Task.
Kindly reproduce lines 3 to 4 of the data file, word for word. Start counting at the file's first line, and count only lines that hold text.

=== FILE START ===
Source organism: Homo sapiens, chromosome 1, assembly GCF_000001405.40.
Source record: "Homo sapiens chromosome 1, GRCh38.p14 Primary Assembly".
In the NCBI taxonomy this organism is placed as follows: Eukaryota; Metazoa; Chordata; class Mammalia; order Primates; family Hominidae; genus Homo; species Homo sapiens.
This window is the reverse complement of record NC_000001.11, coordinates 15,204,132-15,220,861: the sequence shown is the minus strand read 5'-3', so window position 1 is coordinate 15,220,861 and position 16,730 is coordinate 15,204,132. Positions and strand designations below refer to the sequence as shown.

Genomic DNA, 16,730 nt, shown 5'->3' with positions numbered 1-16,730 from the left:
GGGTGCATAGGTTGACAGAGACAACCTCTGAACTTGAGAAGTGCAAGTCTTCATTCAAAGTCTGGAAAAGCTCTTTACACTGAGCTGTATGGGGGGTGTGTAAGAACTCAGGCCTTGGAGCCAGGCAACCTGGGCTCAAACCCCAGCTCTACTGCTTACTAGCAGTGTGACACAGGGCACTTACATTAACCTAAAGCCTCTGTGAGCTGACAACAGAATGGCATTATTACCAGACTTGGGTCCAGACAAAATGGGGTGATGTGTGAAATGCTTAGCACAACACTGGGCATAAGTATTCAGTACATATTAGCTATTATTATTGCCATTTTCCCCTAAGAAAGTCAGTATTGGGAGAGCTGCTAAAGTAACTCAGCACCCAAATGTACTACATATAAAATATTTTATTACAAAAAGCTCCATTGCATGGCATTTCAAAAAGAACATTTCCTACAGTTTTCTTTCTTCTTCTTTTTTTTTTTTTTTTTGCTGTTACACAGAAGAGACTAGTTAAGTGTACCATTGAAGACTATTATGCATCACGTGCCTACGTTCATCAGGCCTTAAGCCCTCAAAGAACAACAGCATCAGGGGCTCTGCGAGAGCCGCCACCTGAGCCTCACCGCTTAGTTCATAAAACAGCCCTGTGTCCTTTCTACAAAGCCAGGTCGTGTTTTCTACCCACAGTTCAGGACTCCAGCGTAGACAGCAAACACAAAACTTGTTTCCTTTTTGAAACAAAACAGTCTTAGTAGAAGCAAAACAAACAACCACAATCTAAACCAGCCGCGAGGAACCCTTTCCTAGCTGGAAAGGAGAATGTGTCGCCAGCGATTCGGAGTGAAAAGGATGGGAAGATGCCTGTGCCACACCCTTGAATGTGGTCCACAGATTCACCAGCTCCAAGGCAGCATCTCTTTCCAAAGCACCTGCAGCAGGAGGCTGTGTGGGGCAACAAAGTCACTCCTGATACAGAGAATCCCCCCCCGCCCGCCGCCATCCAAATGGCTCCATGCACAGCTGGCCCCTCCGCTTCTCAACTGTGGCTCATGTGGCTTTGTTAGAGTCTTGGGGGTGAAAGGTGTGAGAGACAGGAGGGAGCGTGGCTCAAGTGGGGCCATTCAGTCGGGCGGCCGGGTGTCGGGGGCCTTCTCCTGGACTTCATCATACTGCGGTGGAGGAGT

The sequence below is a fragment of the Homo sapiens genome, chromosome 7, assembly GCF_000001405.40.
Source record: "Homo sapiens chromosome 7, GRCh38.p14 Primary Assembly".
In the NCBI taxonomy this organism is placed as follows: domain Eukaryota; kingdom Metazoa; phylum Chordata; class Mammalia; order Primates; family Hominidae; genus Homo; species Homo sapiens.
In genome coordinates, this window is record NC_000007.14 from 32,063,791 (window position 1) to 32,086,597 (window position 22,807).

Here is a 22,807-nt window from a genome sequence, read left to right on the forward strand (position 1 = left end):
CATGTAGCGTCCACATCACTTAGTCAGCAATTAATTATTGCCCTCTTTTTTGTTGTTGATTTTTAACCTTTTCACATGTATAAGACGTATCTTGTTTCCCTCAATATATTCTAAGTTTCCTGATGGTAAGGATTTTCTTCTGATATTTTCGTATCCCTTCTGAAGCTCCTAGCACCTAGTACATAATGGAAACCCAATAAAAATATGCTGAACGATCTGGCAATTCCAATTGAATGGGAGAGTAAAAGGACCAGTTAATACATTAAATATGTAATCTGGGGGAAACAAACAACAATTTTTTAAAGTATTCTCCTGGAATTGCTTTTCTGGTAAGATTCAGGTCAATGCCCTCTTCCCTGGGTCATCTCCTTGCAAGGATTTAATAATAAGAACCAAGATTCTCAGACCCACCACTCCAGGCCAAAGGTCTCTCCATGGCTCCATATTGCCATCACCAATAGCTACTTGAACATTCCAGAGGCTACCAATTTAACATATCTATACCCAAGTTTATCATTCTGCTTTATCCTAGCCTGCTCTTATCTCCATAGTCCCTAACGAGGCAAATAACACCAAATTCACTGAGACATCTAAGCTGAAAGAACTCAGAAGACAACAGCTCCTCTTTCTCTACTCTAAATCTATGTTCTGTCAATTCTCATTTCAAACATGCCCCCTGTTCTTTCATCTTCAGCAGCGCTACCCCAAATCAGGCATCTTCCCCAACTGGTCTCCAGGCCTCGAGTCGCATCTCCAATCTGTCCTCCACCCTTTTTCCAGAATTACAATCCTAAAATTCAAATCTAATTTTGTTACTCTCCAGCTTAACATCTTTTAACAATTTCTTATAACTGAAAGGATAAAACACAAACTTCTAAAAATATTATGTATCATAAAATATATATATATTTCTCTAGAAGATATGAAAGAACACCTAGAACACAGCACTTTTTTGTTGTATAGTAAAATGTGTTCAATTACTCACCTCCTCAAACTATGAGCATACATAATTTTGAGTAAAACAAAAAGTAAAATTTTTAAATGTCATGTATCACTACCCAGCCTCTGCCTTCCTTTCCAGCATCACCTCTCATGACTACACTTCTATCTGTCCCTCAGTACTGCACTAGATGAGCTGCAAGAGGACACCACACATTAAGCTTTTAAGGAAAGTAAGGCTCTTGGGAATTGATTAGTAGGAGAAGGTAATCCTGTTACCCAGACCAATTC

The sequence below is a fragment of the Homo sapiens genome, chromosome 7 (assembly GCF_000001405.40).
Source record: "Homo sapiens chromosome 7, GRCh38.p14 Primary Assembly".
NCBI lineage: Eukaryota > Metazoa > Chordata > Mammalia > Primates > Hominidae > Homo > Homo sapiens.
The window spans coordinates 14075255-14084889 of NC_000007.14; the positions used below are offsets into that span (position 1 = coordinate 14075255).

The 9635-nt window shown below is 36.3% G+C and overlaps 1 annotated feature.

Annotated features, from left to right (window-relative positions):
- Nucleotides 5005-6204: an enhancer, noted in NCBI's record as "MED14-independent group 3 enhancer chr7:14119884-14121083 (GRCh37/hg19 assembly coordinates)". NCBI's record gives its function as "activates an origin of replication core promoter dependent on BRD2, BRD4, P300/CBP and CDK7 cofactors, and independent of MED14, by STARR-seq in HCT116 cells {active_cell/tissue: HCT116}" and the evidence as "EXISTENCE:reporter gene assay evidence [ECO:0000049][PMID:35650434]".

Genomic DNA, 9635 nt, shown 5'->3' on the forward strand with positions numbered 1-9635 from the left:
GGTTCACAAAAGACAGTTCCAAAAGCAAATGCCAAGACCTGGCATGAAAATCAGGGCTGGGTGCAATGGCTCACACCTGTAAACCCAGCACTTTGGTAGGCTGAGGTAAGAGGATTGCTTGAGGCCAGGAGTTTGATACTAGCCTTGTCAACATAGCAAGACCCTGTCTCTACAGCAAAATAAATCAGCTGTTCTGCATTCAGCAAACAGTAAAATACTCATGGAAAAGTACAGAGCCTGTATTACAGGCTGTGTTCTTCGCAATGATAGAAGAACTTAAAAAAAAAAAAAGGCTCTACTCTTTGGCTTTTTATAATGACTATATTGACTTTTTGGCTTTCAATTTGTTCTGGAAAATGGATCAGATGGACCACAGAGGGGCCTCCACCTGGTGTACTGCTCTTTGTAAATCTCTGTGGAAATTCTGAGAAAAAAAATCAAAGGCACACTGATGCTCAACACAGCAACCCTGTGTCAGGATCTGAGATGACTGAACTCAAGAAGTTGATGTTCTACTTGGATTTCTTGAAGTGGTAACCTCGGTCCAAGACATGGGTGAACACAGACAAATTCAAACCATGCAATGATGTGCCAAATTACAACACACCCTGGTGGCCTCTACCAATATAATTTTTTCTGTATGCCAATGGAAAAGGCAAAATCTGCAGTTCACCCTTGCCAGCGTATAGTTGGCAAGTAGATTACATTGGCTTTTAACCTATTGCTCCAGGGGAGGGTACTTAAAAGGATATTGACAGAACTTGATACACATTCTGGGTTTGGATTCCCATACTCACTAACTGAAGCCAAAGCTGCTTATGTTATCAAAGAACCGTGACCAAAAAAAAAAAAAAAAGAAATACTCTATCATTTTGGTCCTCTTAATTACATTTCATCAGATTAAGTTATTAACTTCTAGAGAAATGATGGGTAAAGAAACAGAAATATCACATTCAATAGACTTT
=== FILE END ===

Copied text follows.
In the NCBI taxonomy this organism is placed as follows: Eukaryota; Metazoa; Chordata; class Mammalia; order Primates; family Hominidae; genus Homo; species Homo sapiens.
This window is the reverse complement of record NC_000001.11, coordinates 15,204,132-15,220,861: the sequence shown is the minus strand read 5'-3', so window position 1 is coordinate 15,220,861 and position 16,730 is coordinate 15,204,132. Positions and strand designations below refer to the sequence as shown.